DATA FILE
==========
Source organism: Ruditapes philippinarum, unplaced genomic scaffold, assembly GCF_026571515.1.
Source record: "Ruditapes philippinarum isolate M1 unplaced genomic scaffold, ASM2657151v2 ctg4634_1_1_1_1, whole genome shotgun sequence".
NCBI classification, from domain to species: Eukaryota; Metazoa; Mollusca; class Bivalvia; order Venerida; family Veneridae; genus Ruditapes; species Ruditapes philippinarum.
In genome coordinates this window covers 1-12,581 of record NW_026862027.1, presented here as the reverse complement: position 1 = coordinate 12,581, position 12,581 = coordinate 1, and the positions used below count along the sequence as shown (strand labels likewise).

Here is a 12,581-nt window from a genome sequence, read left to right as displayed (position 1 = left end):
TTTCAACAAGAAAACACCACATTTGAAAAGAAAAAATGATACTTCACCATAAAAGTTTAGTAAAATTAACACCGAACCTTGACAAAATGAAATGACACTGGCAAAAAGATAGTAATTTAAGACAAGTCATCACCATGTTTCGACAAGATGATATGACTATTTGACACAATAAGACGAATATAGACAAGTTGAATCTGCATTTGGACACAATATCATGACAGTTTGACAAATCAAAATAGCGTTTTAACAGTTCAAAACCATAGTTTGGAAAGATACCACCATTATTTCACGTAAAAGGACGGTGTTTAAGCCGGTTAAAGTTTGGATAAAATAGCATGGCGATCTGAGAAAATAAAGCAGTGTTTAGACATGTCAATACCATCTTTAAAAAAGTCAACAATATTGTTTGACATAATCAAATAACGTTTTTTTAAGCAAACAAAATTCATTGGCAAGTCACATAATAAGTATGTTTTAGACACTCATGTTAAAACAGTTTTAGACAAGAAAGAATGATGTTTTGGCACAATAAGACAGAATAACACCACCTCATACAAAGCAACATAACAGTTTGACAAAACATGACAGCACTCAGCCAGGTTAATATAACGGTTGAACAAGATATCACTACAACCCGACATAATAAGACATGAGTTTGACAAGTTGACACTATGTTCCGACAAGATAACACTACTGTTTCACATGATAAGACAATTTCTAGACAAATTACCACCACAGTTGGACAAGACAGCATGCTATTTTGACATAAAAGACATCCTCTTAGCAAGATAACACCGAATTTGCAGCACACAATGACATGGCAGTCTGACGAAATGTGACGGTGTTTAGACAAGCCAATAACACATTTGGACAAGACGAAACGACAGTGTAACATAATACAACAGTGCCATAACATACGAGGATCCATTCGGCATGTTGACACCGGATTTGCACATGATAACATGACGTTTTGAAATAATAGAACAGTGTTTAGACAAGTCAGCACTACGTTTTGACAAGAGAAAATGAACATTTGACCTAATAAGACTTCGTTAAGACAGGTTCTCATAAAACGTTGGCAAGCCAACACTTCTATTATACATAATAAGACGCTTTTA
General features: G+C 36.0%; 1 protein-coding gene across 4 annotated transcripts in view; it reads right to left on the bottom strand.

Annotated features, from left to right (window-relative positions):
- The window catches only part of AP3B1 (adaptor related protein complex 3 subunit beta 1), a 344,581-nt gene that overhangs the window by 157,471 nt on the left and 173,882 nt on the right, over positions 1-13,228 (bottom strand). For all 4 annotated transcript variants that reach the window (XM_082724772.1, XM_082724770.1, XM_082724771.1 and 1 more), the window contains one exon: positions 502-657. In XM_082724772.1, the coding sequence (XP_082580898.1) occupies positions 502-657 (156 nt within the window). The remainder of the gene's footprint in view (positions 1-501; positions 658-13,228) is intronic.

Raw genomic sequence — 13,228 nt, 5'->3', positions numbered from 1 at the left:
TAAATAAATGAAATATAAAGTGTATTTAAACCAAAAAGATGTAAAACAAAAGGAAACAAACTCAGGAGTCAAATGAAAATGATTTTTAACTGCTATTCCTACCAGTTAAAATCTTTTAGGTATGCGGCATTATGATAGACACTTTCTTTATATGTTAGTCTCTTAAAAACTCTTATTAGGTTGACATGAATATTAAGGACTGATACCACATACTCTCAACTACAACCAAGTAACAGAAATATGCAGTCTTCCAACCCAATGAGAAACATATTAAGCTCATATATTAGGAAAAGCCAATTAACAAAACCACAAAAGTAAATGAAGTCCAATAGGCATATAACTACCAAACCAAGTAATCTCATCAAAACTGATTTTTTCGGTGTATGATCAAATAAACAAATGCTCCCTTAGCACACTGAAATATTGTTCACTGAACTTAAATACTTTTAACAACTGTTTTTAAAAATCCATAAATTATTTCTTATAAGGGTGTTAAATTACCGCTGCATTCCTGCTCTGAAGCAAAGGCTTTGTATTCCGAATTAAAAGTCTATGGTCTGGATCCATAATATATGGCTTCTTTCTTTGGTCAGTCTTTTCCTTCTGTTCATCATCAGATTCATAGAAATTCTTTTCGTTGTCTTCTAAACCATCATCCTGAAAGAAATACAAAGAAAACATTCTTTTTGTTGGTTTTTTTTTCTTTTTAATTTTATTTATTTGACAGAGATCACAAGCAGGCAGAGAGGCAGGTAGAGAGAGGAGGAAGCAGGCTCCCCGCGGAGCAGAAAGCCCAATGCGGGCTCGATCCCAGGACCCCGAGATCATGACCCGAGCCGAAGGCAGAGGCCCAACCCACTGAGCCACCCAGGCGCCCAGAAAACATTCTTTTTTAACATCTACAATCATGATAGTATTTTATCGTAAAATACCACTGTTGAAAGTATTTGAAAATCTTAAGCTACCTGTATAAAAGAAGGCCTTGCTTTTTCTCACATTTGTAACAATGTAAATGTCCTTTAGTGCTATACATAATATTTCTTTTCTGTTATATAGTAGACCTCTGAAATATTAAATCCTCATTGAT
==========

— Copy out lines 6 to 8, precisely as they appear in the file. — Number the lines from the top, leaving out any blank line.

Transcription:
TTTCAACAAGAAAACACCACATTTGAAAAGAAAAAATGATACTTCACCATAAAAGTTTAGTAAAATTAACACCGAACCTTGACAAAATGAAATGACACTGGCAAAAAGATAGTAATTTAAGACAAGTCATCACCATGTTTCGACAAGATGATATGACTATTTGACACAATAAGACGAATATAGACAAGTTGAATCTGCATTTGGACACAATATCATGACAGTTTGACAAATCAAAATAGCGTTTTAACAGTTCAAAACCATAGTTTGGAAAGATACCACCATTATTTCACGTAAAAGGACGGTGTTTAAGCCGGTTAAAGTTTGGATAAAATAGCATGGCGATCTGAGAAAATAAAGCAGTGTTTAGACATGTCAATACCATCTTTAAAAAAGTCAACAATATTGTTTGACATAATCAAATAACGTTTTTTTAAGCAAACAAAATTCATTGGCAAGTCACATAATAAGTATGTTTTAGACACTCATGTTAAAACAGTTTTAGACAAGAAAGAATGATGTTTTGGCACAATAAGACAGAATAACACCACCTCATACAAAGCAACATAACAGTTTGACAAAACATGACAGCACTCAGCCAGGTTAATATAACGGTTGAACAAGATATCACTACAACCCGACATAATAAGACATGAGTTTGACAAGTTGACACTATGTTCCGACAAGATAACACTACTGTTTCACATGATAAGACAATTTCTAGACAAATTACCACCACAGTTGGACAAGACAGCATGCTATTTTGACATAAAAGACATCCTCTTAGCAAGATAACACCGAATTTGCAGCACACAATGACATGGCAGTCTGACGAAATGTGACGGTGTTTAGACAAGCCAATAACACATTTGGACAAGACGAAACGACAGTGTAACATAATACAACAGTGCCATAACATACGAGGATCCATTCGGCATGTTGACACCGGATTTGCACATGATAACATGACGTTTTGAAATAATAGAACAGTGTTTAGACAAGTCAGCACTACGTTTTGACAAGAGAAAATGAACATTTGACCTAATAAGACTTCGTTAAGACAGGTTCTCATAAAACGTTGGCAAGCCAACACTTCTATTATACATAATAAGACGCTTTTA
General features: G+C 36.0%; 1 protein-coding gene across 4 annotated transcripts in view; it reads right to left on the bottom strand.

Annotated features, from left to right (window-relative positions):